Despite what is often written, I don’t find foxes take much notice of human scent any more, particularly around habitation. Things that years ago would see a fox high-tailing it out of gunshot within seconds no longer bother them. In fact, sometimes they appear to treat the presence of humans with contempt.
The night was cloudy with a slight wind – ideal for the job I had come to do. I normally wear a face veil as, although foxes don’t worry about vehicles, anything that moves (especially just slightly) is treated with suspicion. This applies both day and night; stillness is probably the most important part of waiting out as foxes pick up movement amazingly quickly.
As the light faded and the full moon rose, I could see the rabbits coming out across the cleared fields at anything up to 300 yards away. This new Pulsar has the benefit of a zoom system, making it even more effective in use. I brought the built in three-stage infrared into use and the rabbits’ eyes suddenly appeared. Two hours passed before I saw a long shape crossing the top of the field 200 yards away. I never try to call in this sort of situation, preferring to leave the fox to its own devices. By doing this I can be sure that the fox I am watching is the one I am after.
Sure enough, I watched the fox come down the hedge line at a smart trot and head for the only access into the poultry field, a run in the top corner. This brought it to about 70 yards from where I was waiting. A whistle halted it just as it was about to slip through the run, and the Hornet’s 35-grain V-Max did the job. The Pulsar, too, had come up trumps. Flushed with success – it’s always nice to get the job done on the first night out – I decided to try for a similar result at the other place on the following night.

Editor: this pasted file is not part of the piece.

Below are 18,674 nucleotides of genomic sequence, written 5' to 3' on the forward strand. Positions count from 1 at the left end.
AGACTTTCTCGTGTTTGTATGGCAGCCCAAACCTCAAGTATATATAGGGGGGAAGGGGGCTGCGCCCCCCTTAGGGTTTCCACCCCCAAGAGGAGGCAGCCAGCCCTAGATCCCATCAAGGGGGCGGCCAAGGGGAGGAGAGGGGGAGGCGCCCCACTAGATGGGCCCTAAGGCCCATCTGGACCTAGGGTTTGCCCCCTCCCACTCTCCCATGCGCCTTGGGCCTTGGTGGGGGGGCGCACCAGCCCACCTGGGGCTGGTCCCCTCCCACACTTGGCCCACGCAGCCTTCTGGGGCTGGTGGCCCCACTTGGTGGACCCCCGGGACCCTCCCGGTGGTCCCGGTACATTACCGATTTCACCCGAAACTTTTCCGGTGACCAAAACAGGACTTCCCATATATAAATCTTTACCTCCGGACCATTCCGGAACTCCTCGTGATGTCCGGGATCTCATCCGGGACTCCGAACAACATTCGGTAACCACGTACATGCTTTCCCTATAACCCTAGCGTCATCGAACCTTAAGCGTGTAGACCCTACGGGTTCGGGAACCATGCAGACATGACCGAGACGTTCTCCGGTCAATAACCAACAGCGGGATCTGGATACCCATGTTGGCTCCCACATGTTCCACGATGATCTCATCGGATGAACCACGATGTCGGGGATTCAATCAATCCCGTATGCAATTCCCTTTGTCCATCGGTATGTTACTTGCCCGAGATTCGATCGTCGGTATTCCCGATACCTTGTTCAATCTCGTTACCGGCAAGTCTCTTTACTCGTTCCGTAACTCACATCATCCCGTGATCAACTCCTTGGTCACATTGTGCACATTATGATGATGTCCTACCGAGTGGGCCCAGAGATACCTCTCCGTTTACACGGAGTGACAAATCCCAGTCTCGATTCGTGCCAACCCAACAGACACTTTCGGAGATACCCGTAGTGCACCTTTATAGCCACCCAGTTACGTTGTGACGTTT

My second mission was different. Firstly, although it was almost inevitable that there would be a kill, there hadn’t been one for a week or so. To add to this, knowing the spot as I do, there was absolutely no guarantee as to which direction the foxes would come from. There was cover all round the area, and a stream that they follow complicates matters – although I usually get them in the end, it can be a long job.
I went for a recce in the afternoon and took the .17 HMR with me for a rabbit or two on the way round. I hadn’t been there more than five minutes when I saw a fox across the road from the farm, and a quick look through the binos showed it was suffering badly from mange. A burst on the Mini Colibri brought it trotting down the field. These mangy foxes are usually hungry and respond well to a call – strangely, more so during the day than at night. This one was no exception and I shot it off the sticks at 50 yards.
This was a fortunate start to what turned out to be a bit of a marathon. I won’t bore readers with the hours that were spent waiting for these raiders – suffice it to say that it dragged on. Eventually my patience was rewarded: a leggy dog fox, possibly a sibling of one I shot earlier in the year, appeared in the Pulsar’s viewer, working its way down a steep field towards the yard. Clearly visible, it was a simple shot. Another was hit, and was found dead by my ‘fox dog’ Talon the following morning. This one turned out to have a bad cut on its back foot. This job is not over, though, as three more foxes have been spotted in the vicinity.
The Hornet did the job, and I particularly liked the Wildcat Cub moderator from UK Custom Shop. The new Pulsar, meanwhile, is certainly an improvement on the N550 – an improvement you pay for, but that’s fair enough. I must admit that as a sad traditionalist, I find using it feels a bit odd. Indeed it is not a thing of beauty, but does that matter when it does the job? It allows those on a limited budget to get into night vision and enter a whole new world of shooting. I suspect digital NV will improve immeasurably over the coming years, but the N750 is good enough to fit the bill.